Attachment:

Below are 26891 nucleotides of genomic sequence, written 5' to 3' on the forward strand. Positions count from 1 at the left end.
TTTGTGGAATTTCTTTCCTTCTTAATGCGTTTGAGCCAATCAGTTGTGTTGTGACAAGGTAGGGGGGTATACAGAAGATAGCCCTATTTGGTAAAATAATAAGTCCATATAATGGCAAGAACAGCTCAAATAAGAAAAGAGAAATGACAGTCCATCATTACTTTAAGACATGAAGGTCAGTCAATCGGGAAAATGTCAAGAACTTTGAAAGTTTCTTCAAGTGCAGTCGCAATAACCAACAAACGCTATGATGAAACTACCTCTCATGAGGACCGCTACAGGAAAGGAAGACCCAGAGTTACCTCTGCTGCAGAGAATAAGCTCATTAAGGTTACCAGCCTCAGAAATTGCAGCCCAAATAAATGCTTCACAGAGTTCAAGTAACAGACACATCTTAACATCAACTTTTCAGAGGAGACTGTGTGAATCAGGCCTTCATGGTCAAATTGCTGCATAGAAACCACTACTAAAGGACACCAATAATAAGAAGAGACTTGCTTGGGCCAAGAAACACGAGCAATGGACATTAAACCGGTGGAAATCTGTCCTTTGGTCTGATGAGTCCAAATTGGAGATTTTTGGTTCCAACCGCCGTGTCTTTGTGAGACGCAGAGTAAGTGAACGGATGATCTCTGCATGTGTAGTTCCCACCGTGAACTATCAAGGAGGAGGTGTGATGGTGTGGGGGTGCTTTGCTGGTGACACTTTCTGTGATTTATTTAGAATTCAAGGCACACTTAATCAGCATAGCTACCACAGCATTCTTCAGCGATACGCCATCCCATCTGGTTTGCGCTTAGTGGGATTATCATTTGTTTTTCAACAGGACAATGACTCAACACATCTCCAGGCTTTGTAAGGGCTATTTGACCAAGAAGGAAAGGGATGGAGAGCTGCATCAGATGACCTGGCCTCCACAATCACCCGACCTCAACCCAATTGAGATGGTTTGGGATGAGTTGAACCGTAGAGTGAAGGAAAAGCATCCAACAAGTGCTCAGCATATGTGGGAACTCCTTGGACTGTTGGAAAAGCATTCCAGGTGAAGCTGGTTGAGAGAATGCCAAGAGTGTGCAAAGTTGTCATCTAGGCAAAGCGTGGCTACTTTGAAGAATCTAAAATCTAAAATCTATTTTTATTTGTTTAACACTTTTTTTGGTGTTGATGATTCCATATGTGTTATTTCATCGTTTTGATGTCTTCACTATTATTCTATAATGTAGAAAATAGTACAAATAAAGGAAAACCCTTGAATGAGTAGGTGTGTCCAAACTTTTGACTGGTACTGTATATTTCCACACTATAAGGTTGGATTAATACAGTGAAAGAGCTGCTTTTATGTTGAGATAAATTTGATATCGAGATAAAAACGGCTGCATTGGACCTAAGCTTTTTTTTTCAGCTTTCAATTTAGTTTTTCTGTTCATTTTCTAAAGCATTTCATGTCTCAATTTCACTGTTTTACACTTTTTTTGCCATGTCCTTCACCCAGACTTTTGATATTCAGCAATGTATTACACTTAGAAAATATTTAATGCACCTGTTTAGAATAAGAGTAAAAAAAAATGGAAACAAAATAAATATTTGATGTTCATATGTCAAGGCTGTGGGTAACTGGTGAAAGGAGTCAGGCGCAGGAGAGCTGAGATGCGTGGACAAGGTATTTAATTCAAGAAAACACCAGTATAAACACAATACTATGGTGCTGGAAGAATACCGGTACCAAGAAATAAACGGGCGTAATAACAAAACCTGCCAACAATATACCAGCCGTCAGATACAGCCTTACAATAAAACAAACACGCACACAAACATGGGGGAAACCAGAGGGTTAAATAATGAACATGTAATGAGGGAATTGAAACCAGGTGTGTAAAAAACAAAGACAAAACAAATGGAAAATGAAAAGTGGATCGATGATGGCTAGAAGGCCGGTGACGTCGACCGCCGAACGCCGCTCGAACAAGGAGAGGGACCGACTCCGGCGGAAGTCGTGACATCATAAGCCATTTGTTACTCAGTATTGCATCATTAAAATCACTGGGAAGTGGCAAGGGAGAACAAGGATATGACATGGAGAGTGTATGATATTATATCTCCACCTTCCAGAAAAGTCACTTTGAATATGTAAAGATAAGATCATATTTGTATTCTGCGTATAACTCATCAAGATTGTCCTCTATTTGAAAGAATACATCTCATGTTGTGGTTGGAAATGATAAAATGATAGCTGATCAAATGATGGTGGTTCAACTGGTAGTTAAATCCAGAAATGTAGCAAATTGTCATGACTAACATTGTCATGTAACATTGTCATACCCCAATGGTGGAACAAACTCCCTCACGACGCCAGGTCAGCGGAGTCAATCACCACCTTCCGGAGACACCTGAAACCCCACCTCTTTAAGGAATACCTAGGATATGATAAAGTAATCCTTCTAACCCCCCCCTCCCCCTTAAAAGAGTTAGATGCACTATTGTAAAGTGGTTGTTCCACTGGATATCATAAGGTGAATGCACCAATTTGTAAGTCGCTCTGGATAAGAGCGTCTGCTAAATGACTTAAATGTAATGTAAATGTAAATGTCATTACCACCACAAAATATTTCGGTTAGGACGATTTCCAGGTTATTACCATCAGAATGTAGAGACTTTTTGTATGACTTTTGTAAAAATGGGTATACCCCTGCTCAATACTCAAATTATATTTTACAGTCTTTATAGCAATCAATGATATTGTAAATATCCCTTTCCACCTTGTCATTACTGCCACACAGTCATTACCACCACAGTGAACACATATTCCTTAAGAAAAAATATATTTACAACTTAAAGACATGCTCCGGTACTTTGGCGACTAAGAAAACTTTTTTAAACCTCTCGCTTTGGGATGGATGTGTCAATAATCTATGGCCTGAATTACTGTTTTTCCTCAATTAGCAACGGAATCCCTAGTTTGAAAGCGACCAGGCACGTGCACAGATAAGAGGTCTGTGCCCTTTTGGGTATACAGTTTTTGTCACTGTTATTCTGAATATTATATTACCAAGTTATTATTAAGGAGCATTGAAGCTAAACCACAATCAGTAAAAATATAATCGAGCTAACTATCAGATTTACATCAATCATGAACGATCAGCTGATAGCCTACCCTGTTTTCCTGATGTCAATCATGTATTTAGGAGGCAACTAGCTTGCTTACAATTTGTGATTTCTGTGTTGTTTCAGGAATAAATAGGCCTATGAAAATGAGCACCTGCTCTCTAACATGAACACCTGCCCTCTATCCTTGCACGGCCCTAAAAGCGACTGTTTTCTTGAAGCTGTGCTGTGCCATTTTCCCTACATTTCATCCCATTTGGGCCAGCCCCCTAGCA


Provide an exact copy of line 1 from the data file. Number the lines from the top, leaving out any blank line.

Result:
Below are 26891 nucleotides of genomic sequence, written 5' to 3' on the forward strand. Positions count from 1 at the left end.